Cultivate Media Contacts to Increase Your Visibility
One of my favorite real-life success stories in
Winning Clients in a Wired World came from Lynn McIntire, a financial advisor in Dallas, TX. In it, Lynn relates how she applied and used ideas I'd presented on cultivating centers of influence to built solid relationships with
two media outlets in Dallas. Her efforts led to multiple appearances on local television, at a cost of less than $50 out of pocket and some time brainstorming ideas and setting up a contact system. (You can read her story on pages 108 and
109 of Winning Clients.)
Here's a roadmap you can follow to identify and begin nurturing media contacts in your market.
Most important: stick with it. Work the process and provide a regular flow of ideas your audience could find useful. Success won't happen overnight but it will come if you get your message out consistently. Just ask Lynn McIntire.
Make a list of specific outlets or reporters you want to target. If you're not sure who to focus on, visit
NewsLink. It provides a free list of newspapers, magazines, TV, and radio stations in most areas. Google's Directory section of "
News Directories" is another place to consult.
Use a checklist strategy (like the one described in my
March tip) to scan your selected outlets' Web sites and learn who covers your topic(s) – personal finance, investing, economics, or whatever your specialty is. Enter the contact information you find on reporters assigned to
those beats in your database. (
AddressGrabber can help transfer that information directly and will save you a lot of time if you uncover more than a handful of names.)
Consider investing in Bacon's
MediaListsOnline to save yourself research time. For about $100, Bacon's will let you tailor-make a list of all the contacts you're likely to need… right over the Web, using criteria you select (outlets, type of contact, beat
assignments, geographic market). You can purchase and download your list and import it directly into your contact management or address book program without ever touching a piece of paper.
Google each reporter's name to see what background you can piece together about them. You might gain insight on their work and discover some connection that makes contacting them easier (similar background, mutual interests,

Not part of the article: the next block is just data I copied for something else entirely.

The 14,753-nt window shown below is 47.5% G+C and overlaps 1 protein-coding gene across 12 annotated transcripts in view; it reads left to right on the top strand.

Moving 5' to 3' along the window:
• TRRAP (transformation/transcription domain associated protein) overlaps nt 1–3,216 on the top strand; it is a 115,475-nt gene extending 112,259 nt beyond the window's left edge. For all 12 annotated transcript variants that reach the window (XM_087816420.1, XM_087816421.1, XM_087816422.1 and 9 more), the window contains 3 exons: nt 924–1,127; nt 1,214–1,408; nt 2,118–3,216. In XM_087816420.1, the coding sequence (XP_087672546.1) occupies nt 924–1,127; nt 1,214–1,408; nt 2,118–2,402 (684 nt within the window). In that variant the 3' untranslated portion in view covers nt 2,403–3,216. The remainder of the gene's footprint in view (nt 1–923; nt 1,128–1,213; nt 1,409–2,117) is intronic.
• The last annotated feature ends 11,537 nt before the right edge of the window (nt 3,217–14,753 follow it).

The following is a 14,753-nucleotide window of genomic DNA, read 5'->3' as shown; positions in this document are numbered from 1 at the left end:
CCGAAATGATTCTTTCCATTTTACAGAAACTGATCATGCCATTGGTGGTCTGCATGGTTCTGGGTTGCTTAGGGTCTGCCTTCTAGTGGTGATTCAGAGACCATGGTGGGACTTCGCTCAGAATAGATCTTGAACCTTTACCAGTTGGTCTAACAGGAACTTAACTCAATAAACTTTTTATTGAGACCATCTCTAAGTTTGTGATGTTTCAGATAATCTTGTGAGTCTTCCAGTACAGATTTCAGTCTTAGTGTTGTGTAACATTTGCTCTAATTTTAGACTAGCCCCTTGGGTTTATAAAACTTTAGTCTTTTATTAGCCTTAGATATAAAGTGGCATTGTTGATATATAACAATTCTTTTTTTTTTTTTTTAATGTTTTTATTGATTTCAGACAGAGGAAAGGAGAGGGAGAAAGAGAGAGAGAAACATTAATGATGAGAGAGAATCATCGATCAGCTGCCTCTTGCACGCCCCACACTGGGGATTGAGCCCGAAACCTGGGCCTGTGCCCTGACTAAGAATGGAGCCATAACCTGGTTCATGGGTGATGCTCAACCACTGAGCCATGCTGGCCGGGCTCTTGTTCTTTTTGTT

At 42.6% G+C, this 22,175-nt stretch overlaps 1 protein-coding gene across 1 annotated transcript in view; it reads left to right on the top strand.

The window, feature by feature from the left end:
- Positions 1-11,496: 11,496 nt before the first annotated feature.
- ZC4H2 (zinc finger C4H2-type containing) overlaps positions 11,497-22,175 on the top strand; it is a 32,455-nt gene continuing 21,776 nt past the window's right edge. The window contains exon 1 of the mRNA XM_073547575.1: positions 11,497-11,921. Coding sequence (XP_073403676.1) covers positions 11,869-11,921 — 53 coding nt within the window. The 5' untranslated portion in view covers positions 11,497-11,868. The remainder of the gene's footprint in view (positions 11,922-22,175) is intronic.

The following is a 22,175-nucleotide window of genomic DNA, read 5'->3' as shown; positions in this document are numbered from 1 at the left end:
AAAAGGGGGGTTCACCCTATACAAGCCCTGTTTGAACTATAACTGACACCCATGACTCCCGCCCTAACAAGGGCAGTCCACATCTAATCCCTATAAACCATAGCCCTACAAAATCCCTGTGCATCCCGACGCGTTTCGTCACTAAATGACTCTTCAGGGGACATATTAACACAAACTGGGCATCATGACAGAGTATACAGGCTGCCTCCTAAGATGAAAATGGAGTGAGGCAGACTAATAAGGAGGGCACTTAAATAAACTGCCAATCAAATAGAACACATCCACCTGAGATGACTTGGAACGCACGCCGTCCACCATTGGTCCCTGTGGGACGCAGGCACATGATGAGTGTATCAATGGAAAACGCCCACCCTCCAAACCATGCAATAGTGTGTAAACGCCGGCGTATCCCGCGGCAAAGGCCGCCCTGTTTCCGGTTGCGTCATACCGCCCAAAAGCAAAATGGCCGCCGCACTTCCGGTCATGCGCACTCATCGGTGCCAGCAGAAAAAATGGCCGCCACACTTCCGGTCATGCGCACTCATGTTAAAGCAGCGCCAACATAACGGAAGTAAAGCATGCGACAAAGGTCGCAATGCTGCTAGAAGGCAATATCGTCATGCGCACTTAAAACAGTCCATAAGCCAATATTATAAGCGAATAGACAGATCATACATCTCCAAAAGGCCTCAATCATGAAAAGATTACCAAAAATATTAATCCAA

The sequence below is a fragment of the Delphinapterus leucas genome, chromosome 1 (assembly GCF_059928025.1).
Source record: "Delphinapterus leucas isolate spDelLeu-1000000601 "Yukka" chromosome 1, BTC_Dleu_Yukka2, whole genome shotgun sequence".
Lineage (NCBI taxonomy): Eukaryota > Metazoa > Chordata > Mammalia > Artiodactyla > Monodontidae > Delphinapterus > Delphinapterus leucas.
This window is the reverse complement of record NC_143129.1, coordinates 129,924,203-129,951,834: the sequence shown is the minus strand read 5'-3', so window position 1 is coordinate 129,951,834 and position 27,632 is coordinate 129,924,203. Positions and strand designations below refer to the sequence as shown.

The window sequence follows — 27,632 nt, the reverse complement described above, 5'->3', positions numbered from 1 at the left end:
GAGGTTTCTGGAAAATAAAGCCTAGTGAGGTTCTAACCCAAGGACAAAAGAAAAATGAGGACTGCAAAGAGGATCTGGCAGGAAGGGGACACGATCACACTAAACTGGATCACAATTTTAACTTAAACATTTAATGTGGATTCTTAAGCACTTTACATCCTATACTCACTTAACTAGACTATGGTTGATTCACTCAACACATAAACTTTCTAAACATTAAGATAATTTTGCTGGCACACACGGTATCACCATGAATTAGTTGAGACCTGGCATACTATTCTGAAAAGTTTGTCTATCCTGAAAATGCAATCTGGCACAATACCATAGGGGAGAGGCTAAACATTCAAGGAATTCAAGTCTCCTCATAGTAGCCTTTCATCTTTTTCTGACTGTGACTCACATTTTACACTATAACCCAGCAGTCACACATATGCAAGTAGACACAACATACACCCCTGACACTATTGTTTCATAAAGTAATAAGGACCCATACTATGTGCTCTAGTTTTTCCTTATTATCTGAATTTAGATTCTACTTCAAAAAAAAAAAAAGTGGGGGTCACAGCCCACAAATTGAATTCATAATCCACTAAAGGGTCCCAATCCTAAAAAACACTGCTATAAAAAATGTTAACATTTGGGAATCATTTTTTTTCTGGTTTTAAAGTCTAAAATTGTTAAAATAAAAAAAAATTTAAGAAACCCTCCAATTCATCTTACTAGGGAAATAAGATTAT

past work experience, volunteer involvement, etc.).
Develop a roster of story idea suggestions. For help with themes, check each outlet's Web site for an editorial calendar. Good recurring windows of opportunity for advisors are changes in interest rates, tax-related investing
issues, avoiding online investment scams, year-end budgeting issues, education planning, and graduation and preparing for the job search. No doubt you'll come up with more.
If you need a jump start brainstorming find a calendar of officially recognized days and dates. Chase's Calendar of Events is one good source. It lists thousands of holidays and other celebrations. Buy it at
Amazon and use it to generate creative story ideas. Writers and
reporters are always looking for a fresh angle on the news.
Plan to circulate two to five ideas to your media list each month by email. Send out a simple summary of story pitches. Two books that include some great examples are Master the Media to Attract Your Ideal Clients by
Derrick Kinney and Get Media Smart! by
Beth Chapman. If you're looking for a way to delegate responsibility for distributing those messages,
Google's Directory offers a long list of resources that can do the job for you (look under
press release services).
Consider subscribing to an email broadcasting service. While it's possible to send your messages directly from your desktop or through a specialty vendor, providers like